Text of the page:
Finally, a few more coloured dwarf beans Concodor which is yellow, some Splendido which are a Borlotti variety and Amethyst a purple skinned bean.  I find dwarf beans really heavy croppers so only a few plants of each are required and we’ll have another freezer full to last us next winter.

Well, enough about seeds for now, hoping to get down the allotment properly this weekend.

Happy growing. xx

Allotment – Sunday 22nd March 2015

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I nearly didn’t go to the allotment this afternoon because the day had been so grey and a bit miserable, but I am so glad I did. Within 10 minutes of being there the sun came out, the coat came off and the dog was sprawled out in a warm spot.

It’s a bit of a funny time of year at the moment because there isn’t much to do apart from dig.  I put some radish in 2 weeks ago and the Cherry Belle’s have just started to poke their heads above the surface, and the garlic I planted around the peas have charged off, but apart from that the only other things growing on the plot are the onions and garlic I planted last autumn.

My tulips have at last come up though, although we have no flower stems yet, hopefully next weekend.

So, I did some digging.  Quite a bit of digging actually.  I’ve managed to turn a bit more over and get rid of a few more weeds. I wrapped some string around my sweet pea canes so that they have something to climb up.  I’m trying cordoning for the first time this year and once they’re a bit better established I’ll do a post about that too.

The red and black currant bushes which I was growing in pots last summer are now in the ground, although the loganberry and blackberry canes were more than dead.  I moved some of my rhubarb too because they were in the way of my other half’s plans for the area around the shed.

Managed to get quite a lot done when it’s written down like that!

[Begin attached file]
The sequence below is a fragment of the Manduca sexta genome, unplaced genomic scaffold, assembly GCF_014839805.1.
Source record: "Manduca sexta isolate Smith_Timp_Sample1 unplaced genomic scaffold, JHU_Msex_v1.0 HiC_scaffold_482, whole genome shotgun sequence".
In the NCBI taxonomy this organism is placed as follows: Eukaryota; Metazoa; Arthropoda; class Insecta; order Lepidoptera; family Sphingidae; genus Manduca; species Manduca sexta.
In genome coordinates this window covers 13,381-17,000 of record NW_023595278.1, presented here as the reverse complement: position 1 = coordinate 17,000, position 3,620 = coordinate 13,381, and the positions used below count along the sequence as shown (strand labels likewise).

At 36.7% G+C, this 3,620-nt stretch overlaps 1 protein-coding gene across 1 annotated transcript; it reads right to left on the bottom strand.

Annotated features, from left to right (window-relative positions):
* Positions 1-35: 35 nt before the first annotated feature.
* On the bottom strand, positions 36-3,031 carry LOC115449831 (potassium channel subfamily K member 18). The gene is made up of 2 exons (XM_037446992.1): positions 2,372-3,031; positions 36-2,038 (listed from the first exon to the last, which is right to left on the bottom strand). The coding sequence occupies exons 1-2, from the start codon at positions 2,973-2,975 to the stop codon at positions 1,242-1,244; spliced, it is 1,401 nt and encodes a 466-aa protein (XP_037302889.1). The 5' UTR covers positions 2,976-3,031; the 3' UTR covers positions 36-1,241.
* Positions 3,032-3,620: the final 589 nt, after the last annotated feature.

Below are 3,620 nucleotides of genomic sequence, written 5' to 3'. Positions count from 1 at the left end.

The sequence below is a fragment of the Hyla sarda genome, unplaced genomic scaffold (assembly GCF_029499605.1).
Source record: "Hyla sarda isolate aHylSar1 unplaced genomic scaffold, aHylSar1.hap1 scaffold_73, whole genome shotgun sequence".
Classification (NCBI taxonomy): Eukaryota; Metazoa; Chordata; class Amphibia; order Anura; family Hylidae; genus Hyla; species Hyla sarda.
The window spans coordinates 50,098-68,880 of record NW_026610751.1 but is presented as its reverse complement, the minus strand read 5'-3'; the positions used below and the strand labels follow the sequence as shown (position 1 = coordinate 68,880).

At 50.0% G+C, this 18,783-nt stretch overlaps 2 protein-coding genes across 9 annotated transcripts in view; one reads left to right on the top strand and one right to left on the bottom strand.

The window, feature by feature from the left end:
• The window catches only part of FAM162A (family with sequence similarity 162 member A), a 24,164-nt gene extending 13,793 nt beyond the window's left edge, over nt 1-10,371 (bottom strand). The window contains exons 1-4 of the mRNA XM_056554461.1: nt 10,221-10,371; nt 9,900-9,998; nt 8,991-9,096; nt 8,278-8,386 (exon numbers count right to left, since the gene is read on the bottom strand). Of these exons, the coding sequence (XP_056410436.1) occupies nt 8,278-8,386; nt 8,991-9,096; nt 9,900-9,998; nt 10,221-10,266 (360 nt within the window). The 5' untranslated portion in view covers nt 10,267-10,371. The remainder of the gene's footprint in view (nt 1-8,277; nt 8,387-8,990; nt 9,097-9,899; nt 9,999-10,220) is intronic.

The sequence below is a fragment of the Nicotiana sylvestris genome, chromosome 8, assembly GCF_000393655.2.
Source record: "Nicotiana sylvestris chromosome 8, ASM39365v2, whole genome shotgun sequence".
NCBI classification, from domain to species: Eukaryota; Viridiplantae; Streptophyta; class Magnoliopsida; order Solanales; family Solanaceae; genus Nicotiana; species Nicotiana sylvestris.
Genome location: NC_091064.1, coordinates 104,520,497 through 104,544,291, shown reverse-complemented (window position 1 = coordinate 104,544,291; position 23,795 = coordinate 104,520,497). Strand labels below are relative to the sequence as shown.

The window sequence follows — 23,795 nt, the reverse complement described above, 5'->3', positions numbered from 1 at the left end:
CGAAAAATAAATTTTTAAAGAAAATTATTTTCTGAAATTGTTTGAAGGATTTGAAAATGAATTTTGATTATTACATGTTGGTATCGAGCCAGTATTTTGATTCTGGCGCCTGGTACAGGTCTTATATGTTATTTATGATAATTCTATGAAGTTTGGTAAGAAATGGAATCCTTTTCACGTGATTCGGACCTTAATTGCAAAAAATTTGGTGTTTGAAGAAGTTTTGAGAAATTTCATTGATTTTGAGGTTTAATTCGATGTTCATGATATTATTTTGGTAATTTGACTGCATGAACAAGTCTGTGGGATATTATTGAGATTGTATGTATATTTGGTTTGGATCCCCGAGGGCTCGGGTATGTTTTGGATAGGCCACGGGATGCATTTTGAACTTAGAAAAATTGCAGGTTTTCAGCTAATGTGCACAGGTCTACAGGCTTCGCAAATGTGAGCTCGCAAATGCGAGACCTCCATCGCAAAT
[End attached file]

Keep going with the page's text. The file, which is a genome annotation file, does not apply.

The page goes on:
Hope you all managed to enjoy some of the sunshine too.

Happy Sunday,

A x

Growing like the Olmec

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As well as gardening and growing my own I have a fascination with history, especially ancient Greece and Rome, and the Central and South American civilizations.

The Olmec lived in Central America between 1300 to 400 BC and were one of the earliest cultures in this part of the world.  Tim Lambert provides an easy to read “brief history of the Olmec” here.

While I was watching Jago Cooper’s Lost Kingdoms series that I came across some clever companion planting – namely of the three principle crops of the Olmec people: (sweet)corn, squash and beans.  As far as I am aware, the UK is the only place the world that calls corn sweetcorn (although please correct me if I am wrong!).

The method is super clever and makes so much sense! You grow the squash to provide ground cover and keep the weeds down, then the corn and beans grown up through the squash, with the corn providing support for the beans.  This makes a lot of sense to me!  So I am going to do some experimenting, both in my garden and at the allotment, although I’m going to grow my beans up canes because they’re part of another experiment.

In the garden I’m growing some squash and corn in a grow bag, not much to see yet though as the seeds have only just gone in!  The varieties are Sunburst Squash and Sweet Corn Passion.

For the allotment I’m going to grow plants on at home and then plant them out later in the year.  I need to find some window sill space and some little pots to get them going though!

I’m off to find some different varieties of squash and corn to grow! Happy growing 🙂

A x

Back to the beginnning

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One thing I really regret about when I got my plot was that I didn’t take a picture of it.

I don’t know why I didn’t, but I didn’t.  Instead I meekly emailed the lady who oversees the allotments in the area saying I’d take it and asking when I could start.

I wish I had taken pictures because it was a jungle – and everyone enjoys before and after pictures, especially when they’ve involved a lot of hard work.  I do have a few pictures from shortly after though and I thought I would share them with you.

This was my first month of having the plot.  It had been vacant for 12 months prior to me taking it on and the weeds were around waist height.  I understand this is relatively short compared to what other people have taken on but a pain in the backside none the less!


This picture was taken in late May and I’d managed to clear a bit more and find the rhubarb plant! I’d never liked rhubarb until my other half made crumble using stems from that plant, now I can’t get enough of it.


The picture above and the one below were taken last June and things were starting to grow. The mound next to the shed was a pile of top soil and rubbish, including 3 sheets corregated tin and so much green fruit netting! I’d also managed to get almost all of the plot back under control.

imageSo that was the start of my plot.  I would love to see what other peoples allotments looked like when they got them.

Happy growing!

A x